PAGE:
While it may seem like a lot of work, especially if you’re totally new to personal loans, it can also be beneficial to shop around with different lenders to find the lowest rate you qualify for.

With this comparison tool, all you need to do is answer a few questions and Even Financial will determine the best offers for you. The service is free, secure and does not affect your credit score.

Editorial note: The tool is provided and powered by Even Financial, a search and comparison engine that connects you with third-party lenders. Any information you provide is transmitted directly to Even Financial. Select does not have access to any data you provide. Select may earn an affiliate commission on partner offers in the Even Financial tool. The commission does not influence the selection in the order of the offers.

And if, despite these steps, your credit rating is still not where you think it should be, you might consider using a co-applicant for your personal loan application. A co-applicant is someone who applies for the loan with you and is also responsible for repaying the full amount of the loan. Co-applicants are often referred to as co-borrowers and can usually be added to your personal loan application form.

Applying with a co-applicant who has a higher credit score than yours can help you get approved for a lower interest rate and other more favorable loan terms. Remember that not all personal lenders accept co-applicants, so you will need to check with the lender before submitting your application. SoFi and OneMain Financialfor example, are two lenders that allow co-applicants, and borrowers can request up to $100,000 and $20,000 respectively.

SoFi Personal Loans

  • Annual Percentage Rate (APR)

    5.74% to 20.28% when you sign up for autopay

  • Purpose of the loan

    Debt consolidation/refinance, home improvement, relocation assistance or medical expenses

  • Loan amounts

  • terms

  • Credit needed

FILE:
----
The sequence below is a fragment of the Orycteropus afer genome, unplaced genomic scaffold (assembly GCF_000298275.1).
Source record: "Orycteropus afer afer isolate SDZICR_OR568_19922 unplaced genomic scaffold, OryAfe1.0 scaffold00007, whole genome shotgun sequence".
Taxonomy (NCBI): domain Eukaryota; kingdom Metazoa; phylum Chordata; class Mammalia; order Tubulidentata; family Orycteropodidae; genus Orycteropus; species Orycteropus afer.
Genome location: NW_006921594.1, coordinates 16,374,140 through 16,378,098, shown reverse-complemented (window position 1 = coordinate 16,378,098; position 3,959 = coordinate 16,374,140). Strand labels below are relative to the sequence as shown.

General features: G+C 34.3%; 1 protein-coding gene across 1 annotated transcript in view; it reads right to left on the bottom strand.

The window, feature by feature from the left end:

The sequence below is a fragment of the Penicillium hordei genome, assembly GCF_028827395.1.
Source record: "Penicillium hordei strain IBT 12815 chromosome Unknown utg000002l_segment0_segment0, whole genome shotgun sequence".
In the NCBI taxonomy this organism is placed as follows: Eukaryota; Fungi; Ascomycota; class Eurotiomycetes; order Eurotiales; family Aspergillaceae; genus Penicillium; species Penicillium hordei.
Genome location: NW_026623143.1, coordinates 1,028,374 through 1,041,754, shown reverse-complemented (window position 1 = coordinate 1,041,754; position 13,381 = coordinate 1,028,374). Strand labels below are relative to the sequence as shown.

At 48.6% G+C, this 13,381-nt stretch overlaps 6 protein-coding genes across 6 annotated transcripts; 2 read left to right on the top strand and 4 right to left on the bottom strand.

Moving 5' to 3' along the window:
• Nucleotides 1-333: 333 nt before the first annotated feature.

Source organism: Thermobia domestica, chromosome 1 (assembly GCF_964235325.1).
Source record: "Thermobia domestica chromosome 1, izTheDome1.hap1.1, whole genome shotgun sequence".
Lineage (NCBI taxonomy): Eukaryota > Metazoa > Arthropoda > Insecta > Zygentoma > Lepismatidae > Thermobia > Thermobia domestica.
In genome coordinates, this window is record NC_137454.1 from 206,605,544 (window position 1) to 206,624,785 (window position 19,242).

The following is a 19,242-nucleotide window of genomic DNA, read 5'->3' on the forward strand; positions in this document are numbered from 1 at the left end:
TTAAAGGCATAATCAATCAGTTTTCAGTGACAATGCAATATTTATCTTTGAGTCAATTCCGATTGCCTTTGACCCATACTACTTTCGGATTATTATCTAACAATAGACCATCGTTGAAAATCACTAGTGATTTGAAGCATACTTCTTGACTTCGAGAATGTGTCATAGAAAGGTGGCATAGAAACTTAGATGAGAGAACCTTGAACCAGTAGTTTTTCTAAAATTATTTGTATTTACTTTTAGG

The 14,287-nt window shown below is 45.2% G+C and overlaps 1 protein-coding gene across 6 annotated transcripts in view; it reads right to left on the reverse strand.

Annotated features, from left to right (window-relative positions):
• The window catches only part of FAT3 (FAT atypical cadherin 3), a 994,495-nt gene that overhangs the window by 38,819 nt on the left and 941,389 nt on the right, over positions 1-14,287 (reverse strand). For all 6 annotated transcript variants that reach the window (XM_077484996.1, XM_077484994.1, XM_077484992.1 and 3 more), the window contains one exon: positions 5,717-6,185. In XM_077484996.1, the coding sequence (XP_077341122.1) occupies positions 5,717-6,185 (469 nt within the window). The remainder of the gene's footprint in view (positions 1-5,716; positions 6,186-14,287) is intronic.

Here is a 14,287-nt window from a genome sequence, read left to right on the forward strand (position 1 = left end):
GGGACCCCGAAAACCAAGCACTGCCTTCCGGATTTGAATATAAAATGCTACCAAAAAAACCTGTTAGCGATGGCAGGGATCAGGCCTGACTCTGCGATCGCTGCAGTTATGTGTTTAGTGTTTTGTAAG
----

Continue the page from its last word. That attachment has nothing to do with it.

• Assembly costs

  • Prepayment penalty

  • Late charge

OneMain Financial Personal Loans

  • Annual Percentage Rate (APR)

  • Purpose of the loan

    Debt consolidation, big expenses, emergency expenses

  • Loan amounts

  • terms

  • Credit needed

  • Assembly costs

    Flat fee from $25 to $1,000 or percentage ranging from 1% to 10% (depending on your state)

  • Prepayment penalty

  • Late charge

    Up to $30 per late payment or up to 15% (depending on your state)

At the end of the line

Lower interest rates make personal loans an attractive way to borrow money for major expenses. However, to ensure you get some of the lowest rates offered by a lender, you will need to apply with a very good credit score. Reducing your credit usage and checking your credit report for errors are just a few steps you can take to boost your credit score just in time to submit an application. But if you’re short on time or these actions aren’t as effective as you thought, you might consider finding a co-applicant with a higher credit score.

Check out Select’s in-depth coverage at personal finance, technology and tools, The well-being and more, and follow us on Facebook, instagram and Twitter to stay up to date.

Editorial note: Any opinions, analyses, criticisms or recommendations expressed in this article are those of Select’s editorial staff only and have not been reviewed, endorsed or otherwise endorsed by any third party.